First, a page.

Karjiban, Roghayeh Abedi (2008) Molecular Dynamics of Thermoalkalophilic Lipases Unfolding At High Temperatures. PhD thesis, Universiti Putra Malaysia.
The structure, dynamics and flexibility of thermoalkalophilic lipases of Bacillus stearothermophilus L1 (L1 lipase) and Geobacillus zalihae strain T1 (T1 lipase) were successfully explored through molecular dynamics simulation (MD) technique. MD simulations at extremely high temperature in explicit solvent were carried out to understand how a thermoalkalophilic lipase starts to unfold at high temperature. The simulations were performed at 400 K and 500 K in addition to a control simulation at 300 K for a total of 12.0 ns. The high stability of both global three-dimensional (3D) structures at control simulation was confirmed by a good correlation between crystallographic experimental and simulated B-factors. The systematic flexibility and dynamics of both systems were analyzed using the timeaveraged root mean square fluctuations (RMSf) and the root mean square deviations (Cα- RMSd). Both systems showed a very similar flexibility and dynamics at 300 K and 400 K while at 500 K, L1 lipase showed more flexibility than T1 lipase. The average RMSf and the Cα-RMSd results for both systems were in a good agreement, indicating that thermostability was correlated with higher flexibility rather than increased rigidity in our model systems. Both L1 lipase and T1 lipase structures maintained their global 3D structures and did not undergo any significant unfolding process at 400 K, while both structures lost their structures partially at 500 K. The results clearly illustrated that the N-terminal moiety of both model systems showed high flexibility and dynamics during thermal unfolding simulations which preceded and followed by clear structural changes in two specific regions; the small extra domain (consisting of helices α3 and α5, strands β1 and β2, and connecting loops) and the main catalytic domain or core domain (consisting of helices α6- α9 and connecting loops which are located above the active site of the enzyme). The two domains of both systems interact with each other through a Zn2+-binding coordination with Asp61 and Asp238 from the core domain and His81 and His87 from the small domain via tight interactions. Interestingly, the His81 and His87 were among the highly fluctuated residues at high temperatures while Asp61 and Asp238 did not show any significant fluctuations. The results indicated that these tight interactions became very weak at high temperatures which presumably contributed to the thermostability of both enzymes. The results also suggested that the initial steps in the unfolding of a thermoalkalophilic lipase may involve early loss of structure in the small extra domains of these enzymes followed by core opening. Therefore, the N-terminal moiety and the small domain of both enzymes are critical regions to thermostability and they can be a potential target for stability enhancement.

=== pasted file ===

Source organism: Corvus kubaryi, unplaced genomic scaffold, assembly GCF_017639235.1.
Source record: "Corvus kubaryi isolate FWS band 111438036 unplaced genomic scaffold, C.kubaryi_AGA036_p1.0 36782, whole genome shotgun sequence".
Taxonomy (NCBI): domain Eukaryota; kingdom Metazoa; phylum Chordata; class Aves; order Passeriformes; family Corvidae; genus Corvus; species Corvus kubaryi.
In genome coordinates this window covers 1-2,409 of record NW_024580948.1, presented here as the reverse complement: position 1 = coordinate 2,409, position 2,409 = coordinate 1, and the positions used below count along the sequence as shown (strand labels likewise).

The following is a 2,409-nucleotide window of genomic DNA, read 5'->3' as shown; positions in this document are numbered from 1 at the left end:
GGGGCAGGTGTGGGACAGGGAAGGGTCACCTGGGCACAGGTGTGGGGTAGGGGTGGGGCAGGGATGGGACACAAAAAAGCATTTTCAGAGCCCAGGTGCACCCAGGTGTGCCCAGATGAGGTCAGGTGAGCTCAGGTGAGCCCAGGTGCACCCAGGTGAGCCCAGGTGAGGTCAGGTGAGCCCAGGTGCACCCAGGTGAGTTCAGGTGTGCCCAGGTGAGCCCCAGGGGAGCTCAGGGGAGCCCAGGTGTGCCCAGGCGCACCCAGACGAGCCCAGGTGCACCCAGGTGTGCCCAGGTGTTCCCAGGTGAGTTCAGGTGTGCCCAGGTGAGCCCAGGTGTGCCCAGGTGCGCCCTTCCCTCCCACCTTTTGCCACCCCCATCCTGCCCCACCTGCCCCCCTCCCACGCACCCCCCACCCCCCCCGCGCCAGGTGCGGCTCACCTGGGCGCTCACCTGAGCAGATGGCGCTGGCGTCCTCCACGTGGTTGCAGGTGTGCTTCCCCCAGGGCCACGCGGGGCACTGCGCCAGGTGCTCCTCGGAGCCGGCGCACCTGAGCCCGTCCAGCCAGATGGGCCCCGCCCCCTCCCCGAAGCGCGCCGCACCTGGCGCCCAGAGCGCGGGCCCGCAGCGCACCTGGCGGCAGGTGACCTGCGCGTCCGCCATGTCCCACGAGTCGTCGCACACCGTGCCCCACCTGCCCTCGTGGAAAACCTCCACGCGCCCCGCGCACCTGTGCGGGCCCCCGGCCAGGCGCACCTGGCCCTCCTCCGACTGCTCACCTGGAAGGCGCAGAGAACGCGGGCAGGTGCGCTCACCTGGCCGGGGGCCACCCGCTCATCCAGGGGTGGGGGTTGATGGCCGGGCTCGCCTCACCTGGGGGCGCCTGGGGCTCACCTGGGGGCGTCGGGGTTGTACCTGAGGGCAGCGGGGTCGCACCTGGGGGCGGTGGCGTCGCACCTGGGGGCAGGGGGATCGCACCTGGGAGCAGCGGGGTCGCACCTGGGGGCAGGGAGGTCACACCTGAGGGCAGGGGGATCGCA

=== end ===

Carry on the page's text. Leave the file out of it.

|Item Type:||Thesis (PhD)|
|Subject:||Lipases - Molecular rotation|
|Chairman Supervisor:||Associate Professor Mohd Basyaruddin Abdul Rahman, PhD|
|Call Number:||FS 2008 45|
|Faculty or Institute:||Faculty of Science|
|Deposited By:||Rosmieza Mat Jusoh|
|Deposited On:||06 Apr 2010 15:51|
|Last Modified:||23 May 2011 11:53|
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